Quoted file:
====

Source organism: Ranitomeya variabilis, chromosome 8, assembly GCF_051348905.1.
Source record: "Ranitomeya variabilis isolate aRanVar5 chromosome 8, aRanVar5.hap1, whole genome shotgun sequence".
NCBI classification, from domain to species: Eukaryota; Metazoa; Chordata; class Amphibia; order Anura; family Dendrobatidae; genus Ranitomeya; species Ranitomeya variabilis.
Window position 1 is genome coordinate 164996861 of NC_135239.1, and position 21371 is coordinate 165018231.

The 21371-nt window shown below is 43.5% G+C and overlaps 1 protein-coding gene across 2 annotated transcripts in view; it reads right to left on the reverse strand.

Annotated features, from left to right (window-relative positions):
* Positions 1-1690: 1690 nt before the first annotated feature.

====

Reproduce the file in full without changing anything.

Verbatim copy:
Source organism: Ranitomeya variabilis, chromosome 8, assembly GCF_051348905.1.
Source record: "Ranitomeya variabilis isolate aRanVar5 chromosome 8, aRanVar5.hap1, whole genome shotgun sequence".
NCBI classification, from domain to species: Eukaryota; Metazoa; Chordata; class Amphibia; order Anura; family Dendrobatidae; genus Ranitomeya; species Ranitomeya variabilis.
Window position 1 is genome coordinate 164996861 of NC_135239.1, and position 21371 is coordinate 165018231.

The 21371-nt window shown below is 43.5% G+C and overlaps 1 protein-coding gene across 2 annotated transcripts in view; it reads right to left on the reverse strand.

Annotated features, from left to right (window-relative positions):
* Positions 1-1690: 1690 nt before the first annotated feature.